Indigenous Languages, Politics, and Authority in Latin America
Historical and Ethnographic Perspectives
0.00 x 0.00 , 4 tables
Hardcover | 9780268103699 | May 2018
eBook (Web PDF) | 9780268103712 | May 2018
eBook (EPUB) | 9780268103729 | May 2018
This volume makes a vital and original contribution to a topic that lies at the intersection of the fields of history, anthropology, and linguistics. The book is the first to consider indigenous languages as vehicles of political orders in Latin America from the sixteenth century to the present, across regional and national contexts, including Peru, Mexico, Guatemala, and Paraguay. The chapters focus on languages that have been prominent in multiethnic colonial and national societies and are well represented in the written record: Guarani, Quechua, some of the Mayan languages, Nahuatl, and other Mesoamerican languages. The contributors put into dialogue the questions and methodologies that have animated anthropological and historical approaches to the topic, including ethnohistory, philology, language politics and ideologies, sociolinguistics, pragmatics, and metapragmatics. Some of the historical chapters deal with how political concepts and discourses were expressed in indigenous languages, while others focus on multilingualism and language hierarchies, where some indigenous languages, or language varieties, acquired a special status as mediums of written communication and as elite languages. The ethnographic chapters show how the deployment of distinct linguistic varieties in social interaction lays bare the workings of social differentiation and social hierarchy.
Contributors: Alan Durston, Bruce Mannheim, Sabine MacCormack, Bas van Doesburg, Camilla Townsend, Capucine Boidin, Angélica Otazú Melgarejo, Judith M. Maxwell, Margarita Huayhua.
Alan Durston is associate professor of history and director of the Centre for Research on Latin America and the Caribbean at York University. He is the author of Pastoral Quechua: The History of Christian Translation in Colonial Peru, 1550–1650 (University of Notre Dame Press, 2007).
Bruce Mannheim is professor of anthropology at the University of Michigan. He is the author and co-author of a number of books, including The Language of the Inka since the European Invasion.
"This volume will undoubtedly be an outstanding contribution to the historical and cultural study of indigenous languages in Latin America. Ambitious in theoretical scope but rigorous and rich in detail, most chapters address issues that have not been properly treated in the literature before and will fill gaps in our knowledge of social history of indigenous languages, especially in regard to writing." —Sergio Romero, University of Texas at Austin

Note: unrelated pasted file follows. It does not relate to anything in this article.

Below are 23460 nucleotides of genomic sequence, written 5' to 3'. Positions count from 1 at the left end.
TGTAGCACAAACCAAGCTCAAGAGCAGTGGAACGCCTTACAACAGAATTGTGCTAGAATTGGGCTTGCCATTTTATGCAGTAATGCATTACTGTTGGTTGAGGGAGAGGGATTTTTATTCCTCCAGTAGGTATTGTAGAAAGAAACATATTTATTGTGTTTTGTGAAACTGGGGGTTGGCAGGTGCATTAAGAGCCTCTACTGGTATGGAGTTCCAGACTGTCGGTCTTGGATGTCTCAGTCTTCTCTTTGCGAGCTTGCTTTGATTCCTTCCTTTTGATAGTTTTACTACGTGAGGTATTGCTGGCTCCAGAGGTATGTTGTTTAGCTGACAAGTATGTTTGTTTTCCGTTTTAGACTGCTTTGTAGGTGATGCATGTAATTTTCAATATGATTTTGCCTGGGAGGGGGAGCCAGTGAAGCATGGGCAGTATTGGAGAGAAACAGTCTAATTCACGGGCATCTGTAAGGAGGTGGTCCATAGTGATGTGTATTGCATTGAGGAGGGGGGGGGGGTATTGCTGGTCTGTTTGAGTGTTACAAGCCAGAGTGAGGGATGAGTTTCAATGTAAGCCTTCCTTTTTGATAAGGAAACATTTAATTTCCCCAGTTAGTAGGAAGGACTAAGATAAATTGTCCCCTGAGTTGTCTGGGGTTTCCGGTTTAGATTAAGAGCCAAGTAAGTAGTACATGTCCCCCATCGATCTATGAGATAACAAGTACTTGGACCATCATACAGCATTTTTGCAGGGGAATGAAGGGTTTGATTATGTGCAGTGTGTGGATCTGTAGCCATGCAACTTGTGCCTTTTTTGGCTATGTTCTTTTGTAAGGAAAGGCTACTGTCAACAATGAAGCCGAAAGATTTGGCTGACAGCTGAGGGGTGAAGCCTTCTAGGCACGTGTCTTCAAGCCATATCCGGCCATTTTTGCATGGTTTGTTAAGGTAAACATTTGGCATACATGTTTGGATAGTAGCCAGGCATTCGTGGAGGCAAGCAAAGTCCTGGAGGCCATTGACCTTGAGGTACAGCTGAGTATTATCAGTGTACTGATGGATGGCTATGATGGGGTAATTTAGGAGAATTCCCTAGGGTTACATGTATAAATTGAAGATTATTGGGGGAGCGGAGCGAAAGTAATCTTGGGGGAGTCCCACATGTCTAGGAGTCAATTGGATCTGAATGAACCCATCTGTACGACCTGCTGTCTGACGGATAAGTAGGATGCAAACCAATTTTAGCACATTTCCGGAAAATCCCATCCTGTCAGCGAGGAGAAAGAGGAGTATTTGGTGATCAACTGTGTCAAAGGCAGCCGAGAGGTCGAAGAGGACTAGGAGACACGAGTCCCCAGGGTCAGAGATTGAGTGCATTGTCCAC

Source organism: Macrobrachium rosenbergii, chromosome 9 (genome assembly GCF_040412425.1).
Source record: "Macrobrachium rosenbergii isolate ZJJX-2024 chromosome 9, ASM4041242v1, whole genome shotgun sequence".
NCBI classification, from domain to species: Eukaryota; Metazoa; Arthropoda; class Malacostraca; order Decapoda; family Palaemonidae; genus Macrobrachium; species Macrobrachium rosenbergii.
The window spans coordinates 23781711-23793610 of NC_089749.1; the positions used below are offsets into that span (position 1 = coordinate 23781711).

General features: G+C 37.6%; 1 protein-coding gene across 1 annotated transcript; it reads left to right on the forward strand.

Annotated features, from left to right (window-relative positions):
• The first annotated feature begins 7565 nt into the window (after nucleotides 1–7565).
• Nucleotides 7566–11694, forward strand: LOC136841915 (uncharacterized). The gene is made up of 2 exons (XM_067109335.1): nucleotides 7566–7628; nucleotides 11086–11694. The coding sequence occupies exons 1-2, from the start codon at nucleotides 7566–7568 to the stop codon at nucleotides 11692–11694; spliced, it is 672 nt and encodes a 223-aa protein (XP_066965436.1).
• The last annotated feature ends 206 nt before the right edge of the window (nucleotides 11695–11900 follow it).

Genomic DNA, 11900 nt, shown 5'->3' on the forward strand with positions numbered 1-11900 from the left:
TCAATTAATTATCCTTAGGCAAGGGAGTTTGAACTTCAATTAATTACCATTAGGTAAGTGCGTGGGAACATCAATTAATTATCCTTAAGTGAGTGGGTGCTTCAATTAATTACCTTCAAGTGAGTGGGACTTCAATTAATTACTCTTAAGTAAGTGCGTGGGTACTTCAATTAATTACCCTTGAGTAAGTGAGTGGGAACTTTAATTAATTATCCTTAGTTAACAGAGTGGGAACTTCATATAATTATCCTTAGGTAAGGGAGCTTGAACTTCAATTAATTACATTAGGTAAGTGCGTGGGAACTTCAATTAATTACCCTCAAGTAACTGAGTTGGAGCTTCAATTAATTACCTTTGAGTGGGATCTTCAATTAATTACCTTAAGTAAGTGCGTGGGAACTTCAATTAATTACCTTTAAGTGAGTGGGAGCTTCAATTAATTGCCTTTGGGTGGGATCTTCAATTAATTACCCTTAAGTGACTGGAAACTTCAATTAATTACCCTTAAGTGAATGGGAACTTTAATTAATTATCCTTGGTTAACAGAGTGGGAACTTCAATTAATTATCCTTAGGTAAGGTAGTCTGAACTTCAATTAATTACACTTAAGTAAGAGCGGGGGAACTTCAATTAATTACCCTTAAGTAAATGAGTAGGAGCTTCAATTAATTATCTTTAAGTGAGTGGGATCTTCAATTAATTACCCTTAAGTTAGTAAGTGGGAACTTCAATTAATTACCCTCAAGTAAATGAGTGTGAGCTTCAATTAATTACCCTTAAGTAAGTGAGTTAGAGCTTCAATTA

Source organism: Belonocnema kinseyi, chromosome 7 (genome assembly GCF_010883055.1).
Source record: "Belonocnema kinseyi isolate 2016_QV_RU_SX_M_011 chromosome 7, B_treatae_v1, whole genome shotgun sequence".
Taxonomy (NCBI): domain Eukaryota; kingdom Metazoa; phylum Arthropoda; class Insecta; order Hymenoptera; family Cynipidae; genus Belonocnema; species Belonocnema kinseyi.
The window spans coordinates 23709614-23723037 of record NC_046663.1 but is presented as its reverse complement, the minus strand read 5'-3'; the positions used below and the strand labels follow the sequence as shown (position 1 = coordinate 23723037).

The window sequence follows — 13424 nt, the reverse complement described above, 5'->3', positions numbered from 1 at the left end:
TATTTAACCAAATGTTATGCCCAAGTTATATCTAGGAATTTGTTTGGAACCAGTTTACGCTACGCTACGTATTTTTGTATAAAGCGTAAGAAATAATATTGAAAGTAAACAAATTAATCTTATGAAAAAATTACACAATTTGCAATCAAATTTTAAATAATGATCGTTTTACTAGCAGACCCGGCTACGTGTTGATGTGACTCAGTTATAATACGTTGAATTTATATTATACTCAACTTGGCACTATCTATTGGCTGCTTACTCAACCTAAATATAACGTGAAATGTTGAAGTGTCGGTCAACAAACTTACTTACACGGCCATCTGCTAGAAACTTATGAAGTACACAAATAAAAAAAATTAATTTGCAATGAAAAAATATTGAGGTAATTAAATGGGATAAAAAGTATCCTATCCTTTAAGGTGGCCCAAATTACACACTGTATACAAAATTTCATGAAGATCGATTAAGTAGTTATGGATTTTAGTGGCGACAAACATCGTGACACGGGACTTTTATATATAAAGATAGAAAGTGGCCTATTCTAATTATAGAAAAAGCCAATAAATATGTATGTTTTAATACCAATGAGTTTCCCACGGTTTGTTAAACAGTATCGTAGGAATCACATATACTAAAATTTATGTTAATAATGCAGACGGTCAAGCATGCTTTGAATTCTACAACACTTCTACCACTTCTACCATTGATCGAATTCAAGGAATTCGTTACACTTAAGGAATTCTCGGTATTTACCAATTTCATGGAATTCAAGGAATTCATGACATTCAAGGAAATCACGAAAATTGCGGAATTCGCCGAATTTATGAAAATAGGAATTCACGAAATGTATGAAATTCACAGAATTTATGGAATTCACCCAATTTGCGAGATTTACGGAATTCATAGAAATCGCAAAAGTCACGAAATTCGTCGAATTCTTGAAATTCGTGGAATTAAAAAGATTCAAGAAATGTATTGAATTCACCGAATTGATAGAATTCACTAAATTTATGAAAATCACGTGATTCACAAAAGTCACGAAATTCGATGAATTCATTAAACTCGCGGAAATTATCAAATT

"A formidable work of interdisciplinary scholarship, this collection of essays showcases some of the most groundbreaking research currently conducted by linguists, historians, and anthropologists on five different indigenous languages of Latin America still widely spoken today. Spanning from the sixteenth century to the present and from Mexico to Paraguay, passing by the Andes, the essays are a must-read for scholars of Latin America and for anyone concerned with the role played by language in the workings of power, domination, and cultural colonization. I also recommend it to policymakers." —Cecilia Méndez, University of California, Santa Barbara
"This rich collection presents eight engaging studies of indigenous languages across the Americas, their complex histories and important presence today. Alan Durston and Bruce Mannheim not only have assembled a fine set of essays but also provide a valuable introduction to the study of indigenous languages past and present, a state of the field (or fields) critique that deserves a broad readership." —Charles Walker, MacArthur Foundation Endowed Chair in International Human Rights, University of California, Davis